The hotel in structure is beautiful with a lot of the original paneling and trim. It has the distinction of being the first Inn in the South with hidden plumbing for its bathtubs.

The Willcox had it share of issues over the century it has been around. It survived a couple of fires when most of its counterparts had been destroyed by them.

“So one fire was on Thanksgiving back in 2000 when the hotel was under renovations. And it actually started on the third floor. It was an electrical fire. So, we were ready to open in a few months after that. So, luckily we weren’t open for business,” said McCarthy.

In 2000, the Garrett Hotel Group purchased the property and remodeled it. It reopened in 2002. Since then, it has been purchased by Geoffrey and Shannon Ellis who still own it.

The Willcox has received write ups in prestigious travel magazines such as Travel & Leisure and Conde Nast Traveler. Those readers have voted the hotel the best hotel in the South and one of the best in the world. The Willcox continues to be well known for its luxury accommodations, and gourmet cuisine.

“We’ve won lots of awards and it’s really helped put us on the map. But they’ve been voted by the readership of those places. So, as a small business, you can’t have paid advertising, you’d never be able to afford it. So those awards are very important to us,” McCarthy said.

In a building as old as the hotel, there are bound to be some ghost stories attached. The Willcox is no exception.

“Well let’s just say there’s a lot of energy here. Sometimes you kinda just scratch your head and go what just happened? I would say the energy here is a very friendly energy. We have had some guests tell us stories. I’ve been here a long time, but I’ve personally never seen anything. But you can definitely feel the energy through out the entire building, you just feel it,” McCarthy said.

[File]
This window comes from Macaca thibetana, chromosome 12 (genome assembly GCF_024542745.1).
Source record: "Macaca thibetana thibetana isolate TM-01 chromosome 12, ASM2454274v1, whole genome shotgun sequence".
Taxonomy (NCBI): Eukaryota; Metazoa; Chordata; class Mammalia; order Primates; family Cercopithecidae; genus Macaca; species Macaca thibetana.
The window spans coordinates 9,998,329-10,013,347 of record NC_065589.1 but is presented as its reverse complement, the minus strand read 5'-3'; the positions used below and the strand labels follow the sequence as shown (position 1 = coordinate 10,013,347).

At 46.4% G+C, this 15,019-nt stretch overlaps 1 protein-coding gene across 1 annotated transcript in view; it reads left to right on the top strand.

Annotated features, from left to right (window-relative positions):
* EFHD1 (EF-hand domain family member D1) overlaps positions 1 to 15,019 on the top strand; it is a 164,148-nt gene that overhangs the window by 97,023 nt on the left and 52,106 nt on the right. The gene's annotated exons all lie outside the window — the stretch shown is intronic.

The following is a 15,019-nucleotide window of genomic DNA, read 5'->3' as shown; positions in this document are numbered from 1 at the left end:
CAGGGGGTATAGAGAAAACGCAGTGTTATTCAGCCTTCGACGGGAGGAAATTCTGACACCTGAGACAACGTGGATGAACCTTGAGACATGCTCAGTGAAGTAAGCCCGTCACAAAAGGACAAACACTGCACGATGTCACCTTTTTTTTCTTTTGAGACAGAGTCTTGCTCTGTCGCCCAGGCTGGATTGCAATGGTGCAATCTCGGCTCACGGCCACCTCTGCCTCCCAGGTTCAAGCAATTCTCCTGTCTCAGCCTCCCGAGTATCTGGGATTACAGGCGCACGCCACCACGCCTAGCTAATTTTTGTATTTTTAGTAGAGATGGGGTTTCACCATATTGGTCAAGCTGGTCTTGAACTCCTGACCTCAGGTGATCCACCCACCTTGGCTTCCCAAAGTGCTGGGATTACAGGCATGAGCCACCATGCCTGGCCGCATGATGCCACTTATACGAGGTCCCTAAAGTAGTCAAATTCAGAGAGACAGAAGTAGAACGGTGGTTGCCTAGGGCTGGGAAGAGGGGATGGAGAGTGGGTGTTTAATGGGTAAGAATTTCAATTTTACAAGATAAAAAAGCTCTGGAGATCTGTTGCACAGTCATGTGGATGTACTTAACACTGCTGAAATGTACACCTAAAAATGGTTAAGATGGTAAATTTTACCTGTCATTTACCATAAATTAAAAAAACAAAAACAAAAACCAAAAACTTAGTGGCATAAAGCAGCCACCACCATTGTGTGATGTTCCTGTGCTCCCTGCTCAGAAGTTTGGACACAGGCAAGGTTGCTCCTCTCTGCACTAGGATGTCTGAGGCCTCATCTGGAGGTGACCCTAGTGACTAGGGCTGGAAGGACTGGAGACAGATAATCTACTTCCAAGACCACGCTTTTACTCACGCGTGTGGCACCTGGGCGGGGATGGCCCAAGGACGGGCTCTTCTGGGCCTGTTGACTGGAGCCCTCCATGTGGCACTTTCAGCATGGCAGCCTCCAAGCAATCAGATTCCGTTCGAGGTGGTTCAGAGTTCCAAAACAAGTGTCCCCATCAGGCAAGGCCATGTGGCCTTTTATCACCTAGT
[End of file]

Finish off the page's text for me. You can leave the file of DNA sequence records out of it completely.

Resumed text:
McCarthy prefers to keep specific stories a mystery, but she did say some people have reported strange sounds and items moving.

“Just, you know, they maybe heard something on the fourth floor, and we have no fourth floor. So little things like that. They’d come down to the desk and um excuse me? You’re on the third floor and we only have three floors,” she laughed.

Virgo, however, shared a few fun ghosts stories she has heard.

“It has been said by many of the morning Willcox staff, that every morning between 6 and 6:30 they can hear creaking stairs as if someone was coming down, but when waiting for the guests no one came. As they watch up the stairs the front door is heard opening. When anyone has gone to investigate they find that two of the rocking chairs on the front porch are in motion. It is believed by all that they are Mr. and Mrs. Willcox.”

Is it ghosts or just the wind? We may never know.

Be sure to watch on the second Thursday in October when we do Hometown History: Ghost Stories.

Hey Aiken, that’s just part of your Hometown History.

Photojournalist: Brandon Dawson

Copyright 2021 Nexstar Media Inc. All rights reserved. This material may not be published, broadcast, rewritten, or redistributed.

Trending Stories